Meanwhile, TotalEnergies, a major business partner, said Adani had agreed to have one of the “big four accounting firms” perform a “joint audit”. No confirmation from Adani.

The French energy giant describes its $3.1 billion investment in Adani, through joint investments in India, as “limited”. It also said these partnerships were “made in full compliance with applicable laws – namely of India -.”


The wave of sell-offs is raising questions about how Adani’s businesses will continue to cover costs.

The large amount of debt of the Adani companies – one of the concerns raised by Hindenburg – is under the microscope. Rating agency Moody’s said on Friday that the turmoil was likely to reduce the group’s ability to raise capital.

In a statement Wednesday night, Adani emphasized that his business remains solid and that executives will review their capital markets strategy “once the market stabilizes.”

“Our balance sheet is very healthy with strong cash flow and safe assets, and we have a perfect track record of paying off our debts,” he said.

The aftermath of the sell-off may not affect Adani. Indian banks holding Adani Group assets could also be affected if the value of those holdings continues to decline.

The Reserve Bank of India said on Friday that the banking sector “remains resilient and stable” based on its latest assessment and pledged to continue to monitor the situation.

In its first statement of recent market turmoil, the Securities and Exchange Commission of India (SEBI) said on Saturday that it had observed “extraordinary price volatility for the shares of India” a business corporation.” It states that if any information is notified by SEBI, “it will be checked and ‘appropriate action’ will be taken.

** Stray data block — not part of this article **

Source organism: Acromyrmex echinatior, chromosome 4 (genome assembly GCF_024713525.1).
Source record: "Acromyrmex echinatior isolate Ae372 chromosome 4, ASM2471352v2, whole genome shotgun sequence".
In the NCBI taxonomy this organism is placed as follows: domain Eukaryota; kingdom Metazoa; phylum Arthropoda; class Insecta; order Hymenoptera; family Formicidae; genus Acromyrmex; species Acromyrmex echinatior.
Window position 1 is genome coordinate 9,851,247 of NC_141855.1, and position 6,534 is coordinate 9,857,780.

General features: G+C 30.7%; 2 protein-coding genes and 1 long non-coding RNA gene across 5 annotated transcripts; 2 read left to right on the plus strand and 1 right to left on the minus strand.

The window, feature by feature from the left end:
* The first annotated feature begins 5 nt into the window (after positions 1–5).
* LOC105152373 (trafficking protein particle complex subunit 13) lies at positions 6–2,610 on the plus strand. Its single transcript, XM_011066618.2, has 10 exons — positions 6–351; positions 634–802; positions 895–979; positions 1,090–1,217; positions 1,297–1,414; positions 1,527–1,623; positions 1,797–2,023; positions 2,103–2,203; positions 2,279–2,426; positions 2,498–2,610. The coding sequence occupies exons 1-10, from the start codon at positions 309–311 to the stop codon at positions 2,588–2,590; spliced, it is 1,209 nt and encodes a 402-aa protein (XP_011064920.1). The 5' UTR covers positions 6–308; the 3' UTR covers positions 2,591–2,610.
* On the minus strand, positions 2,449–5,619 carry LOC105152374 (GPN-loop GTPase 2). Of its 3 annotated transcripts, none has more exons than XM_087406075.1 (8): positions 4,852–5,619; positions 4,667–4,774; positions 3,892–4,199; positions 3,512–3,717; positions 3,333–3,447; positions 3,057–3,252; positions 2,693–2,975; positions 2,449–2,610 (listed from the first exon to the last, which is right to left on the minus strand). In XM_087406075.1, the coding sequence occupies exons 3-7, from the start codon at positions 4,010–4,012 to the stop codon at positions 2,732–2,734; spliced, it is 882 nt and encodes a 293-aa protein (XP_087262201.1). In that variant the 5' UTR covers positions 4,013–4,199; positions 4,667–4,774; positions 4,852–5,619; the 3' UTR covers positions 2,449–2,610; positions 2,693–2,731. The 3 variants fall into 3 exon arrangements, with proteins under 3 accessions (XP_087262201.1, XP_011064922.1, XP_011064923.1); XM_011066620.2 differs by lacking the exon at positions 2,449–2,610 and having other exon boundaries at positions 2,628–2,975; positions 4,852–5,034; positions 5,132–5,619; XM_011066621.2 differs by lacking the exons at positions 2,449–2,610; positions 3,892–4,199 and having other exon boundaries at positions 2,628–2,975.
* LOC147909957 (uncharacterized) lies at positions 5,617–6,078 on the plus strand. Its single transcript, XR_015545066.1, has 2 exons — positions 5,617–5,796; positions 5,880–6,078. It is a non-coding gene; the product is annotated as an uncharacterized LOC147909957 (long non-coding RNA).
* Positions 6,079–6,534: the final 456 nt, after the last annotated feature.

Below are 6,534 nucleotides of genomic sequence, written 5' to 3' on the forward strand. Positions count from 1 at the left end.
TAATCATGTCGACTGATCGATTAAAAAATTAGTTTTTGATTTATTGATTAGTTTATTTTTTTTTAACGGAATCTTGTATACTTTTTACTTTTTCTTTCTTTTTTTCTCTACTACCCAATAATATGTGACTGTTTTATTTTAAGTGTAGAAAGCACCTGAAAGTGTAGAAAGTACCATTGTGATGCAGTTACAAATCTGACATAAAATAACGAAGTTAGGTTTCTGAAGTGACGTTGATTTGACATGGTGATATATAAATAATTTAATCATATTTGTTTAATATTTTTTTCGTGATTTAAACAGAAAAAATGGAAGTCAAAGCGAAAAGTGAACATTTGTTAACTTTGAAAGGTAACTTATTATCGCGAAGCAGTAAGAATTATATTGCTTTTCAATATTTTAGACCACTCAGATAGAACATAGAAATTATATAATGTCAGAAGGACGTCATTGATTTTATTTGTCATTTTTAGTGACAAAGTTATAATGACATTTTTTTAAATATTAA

The market regulator added that it is “committed to ensuring market integrity.”


At the same time, this ordeal is a source of growing political instability in New Delhi.

Opposition lawmakers in India have demanded an investigation into Hindenburg’s report. They held a rally in the country’s parliament on Wednesday while the country’s finance minister presented the annual budget.

Their request that normal business be suspended on Friday to allow for an emergency debate on the Adani crisis led to an uproar, which resulted in the suspension of both houses of parliament. until Monday.

“Action is being taken against Adani worldwide, but Prime Minister Modi is silent,” the main opposition party of Parliament wrote on Twitter. “When will our government act?”

Questions about the health of the Adani empire are clouding the prospects of India Inc., which just a few weeks ago went into effect at the World Economic Forum in Davos, Switzerland to tout opportunities for the future. foreign investors.

The country’s emissaries rely on its relatively strong economic outlook. The World Bank predicted last month that India would record the strongest economic growth of any major economy this year.

Manish Chowdhury, head of research at brokerage Stoxbox, said: “The Adani story opens a huge wormbox. “The India story now looks weak” to foreign investors, he added.

— Diksha Madhok and Allison Morrow contributed reporting.